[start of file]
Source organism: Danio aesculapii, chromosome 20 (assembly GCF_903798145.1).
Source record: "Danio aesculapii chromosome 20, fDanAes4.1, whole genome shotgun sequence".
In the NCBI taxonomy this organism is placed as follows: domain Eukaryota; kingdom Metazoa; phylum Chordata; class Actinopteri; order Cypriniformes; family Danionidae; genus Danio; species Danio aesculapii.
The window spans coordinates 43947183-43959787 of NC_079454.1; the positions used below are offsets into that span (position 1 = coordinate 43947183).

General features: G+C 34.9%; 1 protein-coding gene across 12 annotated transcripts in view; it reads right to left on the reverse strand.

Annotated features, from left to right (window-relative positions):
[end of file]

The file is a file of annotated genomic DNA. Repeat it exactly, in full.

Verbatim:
Source organism: Danio aesculapii, chromosome 20 (assembly GCF_903798145.1).
Source record: "Danio aesculapii chromosome 20, fDanAes4.1, whole genome shotgun sequence".
In the NCBI taxonomy this organism is placed as follows: domain Eukaryota; kingdom Metazoa; phylum Chordata; class Actinopteri; order Cypriniformes; family Danionidae; genus Danio; species Danio aesculapii.
The window spans coordinates 43947183-43959787 of NC_079454.1; the positions used below are offsets into that span (position 1 = coordinate 43947183).

General features: G+C 34.9%; 1 protein-coding gene across 12 annotated transcripts in view; it reads right to left on the reverse strand.

Annotated features, from left to right (window-relative positions):